Direct comparison of the peak areas of unlabeled testosterone and [[sup.13][C.sub.3]]testosterone introduced at the same concentration would yield a higher response for [[sup.13][C.sub.3]] testosterone owing to the discrepancy between monoisotopic abundances, thereby yielding a 3% underestimation of the circulating testosterone. For example, consider a sample containing an unknown amount of testosterone that is supplemented with approximately 100 nmol/L [[sup.13][C.sub.3]]testosterone. Analysis yields peak areas for the unlabeled analyte and the labeled internal standard that are exactly equivalent. Using the new reference method procedure's calculations would show the sample to contain 100 nmol/L endogenous testosterone. Applying the appropriate correction factor for isotopic abundance would yield an accurate testosterone concentration for the sample (103.1 nmol/L). Not correcting for isotopic abundance would underestimate the true testosterone concentration in samples measured with the reference method and thus overestimate the concentration (relative to the reference method) for laboratories that use gravimetry and isotope dilution with calibration curves for measurement.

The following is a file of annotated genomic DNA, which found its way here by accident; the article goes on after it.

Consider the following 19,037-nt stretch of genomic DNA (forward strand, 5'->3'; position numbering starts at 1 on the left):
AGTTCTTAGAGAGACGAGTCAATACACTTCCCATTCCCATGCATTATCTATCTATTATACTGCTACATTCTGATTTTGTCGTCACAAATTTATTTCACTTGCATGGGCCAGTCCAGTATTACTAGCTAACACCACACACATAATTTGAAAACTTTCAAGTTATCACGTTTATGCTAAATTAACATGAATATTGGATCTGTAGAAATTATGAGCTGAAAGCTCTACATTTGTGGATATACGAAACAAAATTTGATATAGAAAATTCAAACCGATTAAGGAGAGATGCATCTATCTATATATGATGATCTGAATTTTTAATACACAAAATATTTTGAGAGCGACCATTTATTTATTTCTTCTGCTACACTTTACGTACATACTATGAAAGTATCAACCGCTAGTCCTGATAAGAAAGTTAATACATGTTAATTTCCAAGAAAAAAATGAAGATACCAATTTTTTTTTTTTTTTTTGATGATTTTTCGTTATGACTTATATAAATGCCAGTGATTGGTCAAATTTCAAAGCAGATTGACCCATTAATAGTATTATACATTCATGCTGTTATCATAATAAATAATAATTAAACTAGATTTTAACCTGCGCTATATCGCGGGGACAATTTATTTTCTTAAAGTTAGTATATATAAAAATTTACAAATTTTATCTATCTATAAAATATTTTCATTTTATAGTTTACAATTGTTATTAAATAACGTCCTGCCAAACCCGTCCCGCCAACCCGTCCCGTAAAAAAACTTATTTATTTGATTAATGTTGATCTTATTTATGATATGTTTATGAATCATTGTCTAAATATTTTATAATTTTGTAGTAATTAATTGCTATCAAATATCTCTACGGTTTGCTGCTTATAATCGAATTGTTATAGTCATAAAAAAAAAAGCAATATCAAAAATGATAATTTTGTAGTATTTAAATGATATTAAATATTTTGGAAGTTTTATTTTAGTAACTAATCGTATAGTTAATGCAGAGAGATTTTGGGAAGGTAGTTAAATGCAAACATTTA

The use of gravimetric mass measurements rather than molar measurements throughout the reference method partly corrects for a portion of the discrepancy. The report by Botelho et al. incorrectly describes the molarity of the internal standard solution preparation for calibration as calculated from nanograms per deciliter (i.e., 35 ng/dL [sup.13][C.sub.3]]testosterone is 1.20 nmol/L of the internal standard, erroneously stated as 1.21 nmol/L). This calculation error overestimates concentrations by 1.0%. The resulting bias in the reported result would be approximately 2%, or one third of the allowable inaccuracy.

A recent update to the performance criteria for testosterone measurement in support of the Partnership for the Accurate Testing of Hormones states that reducing bias errors is necessary to better diagnose patients when results are compared with a population-based reference interval (4). The shift in accurate concentrations due to the isotopic variation described has not been updated in reference intervals for many laboratories that participate in the HoSt program. Typically, assays that have a 2% bias in measurement accuracy would be of minimal consequence. The criteria, however, for the mean bias in the CDC HoSt program for testosterone is 6.4%; a 2% shift in accuracy will confound successful participation in the program.

Author Contributions: All authors confirmed they have contributed to the intellectual content of this paper and have met the following 3 requirements: (a) significant contributions to the conception and design, acquisition of data, or analysis and interpretation of data;(b) drafting or revising the article for intellectual content; and (c) final approval of the published article.